M series coil failures

Bill Nutting

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Steel Soldiers Supporter
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Chesterfield, Mi.
I don't know if this has been covered before, but My M37 distributor gets hot when running the truck slow. Like in a parade for example. On a hot day the coil gets too hot and quits. When I open the hood and let it cool down, it starts and runs again. The coils I have in stock are the chrome Chinese ones. They just don't work when they get hot. So I am wondering if anyone else has had this issue. If so, has anyone ever tried to put a ballast resister in series with the 24 volt lead to the coil? I am thinking that by dropping the voltage to the coil it may run a bit cooler... Or am I just crazy?
 

John Mc

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Monkton, VT
Well, I thought the purpose of the coil was to generate high voltage for the spark.

I read somewhere about the imported coils being a bit on the short side, so not making good contact with the housing to conduct the heat away. Someone mentioned putting a copper washer/shim in and coating it with heat conductive paste.

No personal experience with this, just passing along what I read.
 

foxtrk2

Member
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Location
foxboro ma
do you still have coil inside distributor and if so are the fording air lines still connected to the carb if they are make sure there clear they do flow air into the coil to help with cooling
 

Bill Nutting

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Steel Soldiers Supporter
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Location
Chesterfield, Mi.
do you still have coil inside distributor and if so are the fording air lines still connected to the carb if they are make sure there clear they do flow air into the coil to help with cooling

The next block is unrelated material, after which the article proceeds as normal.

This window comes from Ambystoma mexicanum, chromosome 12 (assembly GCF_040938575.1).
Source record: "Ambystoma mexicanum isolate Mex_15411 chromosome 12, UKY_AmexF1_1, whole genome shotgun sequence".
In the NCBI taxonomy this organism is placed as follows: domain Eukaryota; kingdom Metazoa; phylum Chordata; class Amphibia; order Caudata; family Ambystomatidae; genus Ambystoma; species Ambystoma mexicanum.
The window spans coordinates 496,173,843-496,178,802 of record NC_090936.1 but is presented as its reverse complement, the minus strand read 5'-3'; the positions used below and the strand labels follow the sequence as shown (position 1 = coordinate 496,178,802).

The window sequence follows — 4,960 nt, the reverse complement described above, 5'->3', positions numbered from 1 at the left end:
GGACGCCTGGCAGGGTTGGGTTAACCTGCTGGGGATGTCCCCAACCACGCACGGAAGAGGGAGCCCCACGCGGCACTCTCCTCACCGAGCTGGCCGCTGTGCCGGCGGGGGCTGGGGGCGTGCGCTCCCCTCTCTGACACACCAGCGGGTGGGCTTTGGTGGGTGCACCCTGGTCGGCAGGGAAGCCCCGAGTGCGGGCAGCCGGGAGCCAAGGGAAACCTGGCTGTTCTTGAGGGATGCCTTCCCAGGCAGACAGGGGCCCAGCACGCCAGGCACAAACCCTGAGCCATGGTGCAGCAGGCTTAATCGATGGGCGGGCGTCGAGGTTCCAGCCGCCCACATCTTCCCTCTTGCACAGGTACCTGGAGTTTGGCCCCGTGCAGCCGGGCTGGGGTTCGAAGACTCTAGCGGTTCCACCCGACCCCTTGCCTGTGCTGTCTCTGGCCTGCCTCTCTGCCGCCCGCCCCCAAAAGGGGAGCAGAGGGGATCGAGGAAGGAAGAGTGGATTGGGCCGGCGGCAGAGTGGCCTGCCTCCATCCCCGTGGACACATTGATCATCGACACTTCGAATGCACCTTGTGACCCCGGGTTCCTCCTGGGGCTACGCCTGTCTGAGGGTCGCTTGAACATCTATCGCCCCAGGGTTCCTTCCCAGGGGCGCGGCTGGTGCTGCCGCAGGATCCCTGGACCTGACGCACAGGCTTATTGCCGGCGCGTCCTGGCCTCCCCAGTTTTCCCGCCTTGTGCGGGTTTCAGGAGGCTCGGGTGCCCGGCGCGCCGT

Yes, I checked the vacuum and supply line. They are so small that they aren't effective for removing heat from the coil cavity. Someone told me they are there to remove ozone created by the arc of the points. I have built an adapter that will allow me to use a 12 volt external coil. I plan to install it this week end and see if it works. If it does, I'll post some pics.
 

Bill Nutting

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Steel Soldiers Supporter
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Chesterfield, Mi.
I installed my coil replacement adaptor. I’m using an American made 12 volt coil. I power it with a DC to DC converter. Truck runs good even when it’s hot out and I’m going slow. That’s when I had most of my problems. So my heat issues were the coil. Moving it out of the distributor solved the problem. Down side: no longer waterproof, won’t survive an EMP.

In the pictures, the brass bolt is covered with multiple layers of heat shrink tubing. It extends up through the inspection port in the top of the distributor housing. I plug a spark plug wire on it and connect the other end to the coil. The body of the adaptor is a 1 1/2 “ PVC pipe cap cut down to mimic the height of the original coil. The copper cup is a copper pipe cap and is poisoned to accept the spring from the distributor cap.

I know it looks like a hack job but so far it’s working good. 😃
 

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Bill Nutting

Active member
Steel Soldiers Supporter
171
176
43
Location
Chesterfield, Mi.
Here it is installed. It’s not easy to see the top of the distributor but you can see the red rubber spark plug cable end that is plugged on to the brass 1/4 20 bolt. As you can see, I installed a ballast resistor in series with the “12” volt supply wire. The DC to DC converter I used has a 13.8 volt output.
 

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